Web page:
As one enjoys the beauty of the paintings of Jean-Baptiste-Armand Guillaumin, it is difficult to realize that his work was once considered revolutionary. His paintings of Rouen, Crozant, of the quays along the Seine, of the Creuse Valley and of the areas around Amsterdam seem so serene in terms of their beautiful color, warm lighting and readily understood subject matter, that it is hard to think of them as radical or extreme in any period.
Armand Guillaumin was born in Paris in 1841. At the age of twenty-one he began to attend drawing classes in the public night school, while he worked in a shop his uncle owned in Paris. Later he secured a position in the civil service of the city of Paris. He enrolled in the Académie Suisse where he met Camille Pissarro and Paul Cezanne. Guillaumin began his career as an avant-garde artist by exhibiting at the first revolutionary exhibition of the Salon des Refusés of 1863. He shared in the exhibitions of the Impressionists from 1874 on.
Guillaumin was also active in the Manet circle at the Café Guerbois. Guillaumin’s studio served as a meeting place for many of the important painters of the period. Cézanne, Monet, Signac, Gauguin, Pissarro, Renoir, Van Gogh and Detroy were among those whom Guillaumin counted as intimate friends.
Looking at his paintings, one gains insight into Guillaumin’s masterful understanding of the palette that was soon to prompt the famous critic, Felix Feneon, to name him a “furious colorist.” Indeed Guillaumin’s definitive quality within the Impressionist group was his challenging of the school’s muted tones in favor of the use of brighter hues.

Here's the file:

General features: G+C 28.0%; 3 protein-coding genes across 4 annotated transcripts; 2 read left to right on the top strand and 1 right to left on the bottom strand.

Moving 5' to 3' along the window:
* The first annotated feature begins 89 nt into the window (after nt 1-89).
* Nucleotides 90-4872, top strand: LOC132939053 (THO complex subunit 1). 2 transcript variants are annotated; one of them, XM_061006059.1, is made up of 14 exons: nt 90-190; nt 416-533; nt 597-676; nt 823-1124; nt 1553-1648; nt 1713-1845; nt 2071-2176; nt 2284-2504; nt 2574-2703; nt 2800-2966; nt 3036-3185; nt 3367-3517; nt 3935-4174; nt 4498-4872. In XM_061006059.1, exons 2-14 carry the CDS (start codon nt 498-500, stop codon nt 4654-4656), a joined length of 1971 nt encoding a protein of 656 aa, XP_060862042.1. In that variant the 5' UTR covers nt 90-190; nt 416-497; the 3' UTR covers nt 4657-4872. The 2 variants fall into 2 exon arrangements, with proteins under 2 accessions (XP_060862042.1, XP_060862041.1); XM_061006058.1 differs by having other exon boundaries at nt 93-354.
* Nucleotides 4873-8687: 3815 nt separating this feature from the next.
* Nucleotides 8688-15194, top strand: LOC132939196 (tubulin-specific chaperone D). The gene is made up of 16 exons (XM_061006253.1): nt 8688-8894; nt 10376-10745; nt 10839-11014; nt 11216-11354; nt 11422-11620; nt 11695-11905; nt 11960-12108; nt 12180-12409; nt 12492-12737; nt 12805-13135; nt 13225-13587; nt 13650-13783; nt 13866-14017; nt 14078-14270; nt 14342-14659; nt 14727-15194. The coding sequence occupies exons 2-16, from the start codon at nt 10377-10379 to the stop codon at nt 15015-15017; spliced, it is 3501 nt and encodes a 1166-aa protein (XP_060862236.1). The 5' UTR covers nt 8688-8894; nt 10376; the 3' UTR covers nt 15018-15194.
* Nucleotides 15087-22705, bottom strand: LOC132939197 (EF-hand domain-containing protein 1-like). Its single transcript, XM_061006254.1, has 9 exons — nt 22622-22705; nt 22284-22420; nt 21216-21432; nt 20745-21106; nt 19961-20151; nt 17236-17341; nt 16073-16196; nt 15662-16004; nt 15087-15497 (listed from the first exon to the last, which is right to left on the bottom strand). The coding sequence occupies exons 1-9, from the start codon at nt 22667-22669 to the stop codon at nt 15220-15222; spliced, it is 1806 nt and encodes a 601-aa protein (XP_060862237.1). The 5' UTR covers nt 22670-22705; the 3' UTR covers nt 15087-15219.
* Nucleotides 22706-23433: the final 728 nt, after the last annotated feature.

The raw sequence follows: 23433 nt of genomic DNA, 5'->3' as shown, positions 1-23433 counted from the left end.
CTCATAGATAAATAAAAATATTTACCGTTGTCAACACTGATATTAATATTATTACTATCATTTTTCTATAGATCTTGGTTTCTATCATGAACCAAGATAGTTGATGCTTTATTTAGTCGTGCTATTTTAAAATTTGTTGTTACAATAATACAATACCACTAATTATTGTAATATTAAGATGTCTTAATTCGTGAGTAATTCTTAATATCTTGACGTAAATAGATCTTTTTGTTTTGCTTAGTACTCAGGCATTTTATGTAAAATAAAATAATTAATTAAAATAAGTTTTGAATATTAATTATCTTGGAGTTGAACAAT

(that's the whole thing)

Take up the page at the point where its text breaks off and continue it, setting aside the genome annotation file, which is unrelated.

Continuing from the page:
One finds controversy over whether Guillaumin was technically a pure Impressionist or a painter who held to a style of his own while exerting a strong influence on the development of Impressionism. This is a matter of definition, and the category into which Guillaumin fits depends on what each critic considers pure Impressionism.
By 1881, the year of the sixth exhibition of the Impressionist group, only Edgar Degas, Guillaumin, Berthe Morisot and Pissarro were included, as the other members were beginning to go their separate ways. However, in 1882 Durand-Ruel in its gallery on rue Saint Honoré was able to gather, for an important exhibition, the entire original group with the exception of Degas and Cézanne, and with the addition of Gauguin.
In 1904 Guillaumin went to Holland and painted some of his loveliest canvases near Amsterdam.
In spite of his advancing years he painted diligently. After 1920, his family insisted he spend the winters on the Côte d’Azur. Each spring he returned to Paris with beautiful canvases from that golden area of France.
Armand Guillauman surpassed the other Impressionists by the strength of his drawing and the breadth of his stroke and was their equal in charm and delicacy. He was a master in the subtle realm of nuance with Monet his only rival. His delight in expressing the beauty of nature was key. He painted the outdoors with great feeling for the ever changing effects of nature, whether in an open landscape or city areas. He saw color in the way the light touched the surfaces of the streets, the skies, water and people and captured it on canvas. Approached either from a technical point of view or from the standpoint of beauty and interest, the art of Guillaumin is outstanding in the mainstream of nineteenth and twentieth century French painting.
Armand Guillaumin died in Paris on June 26, 1927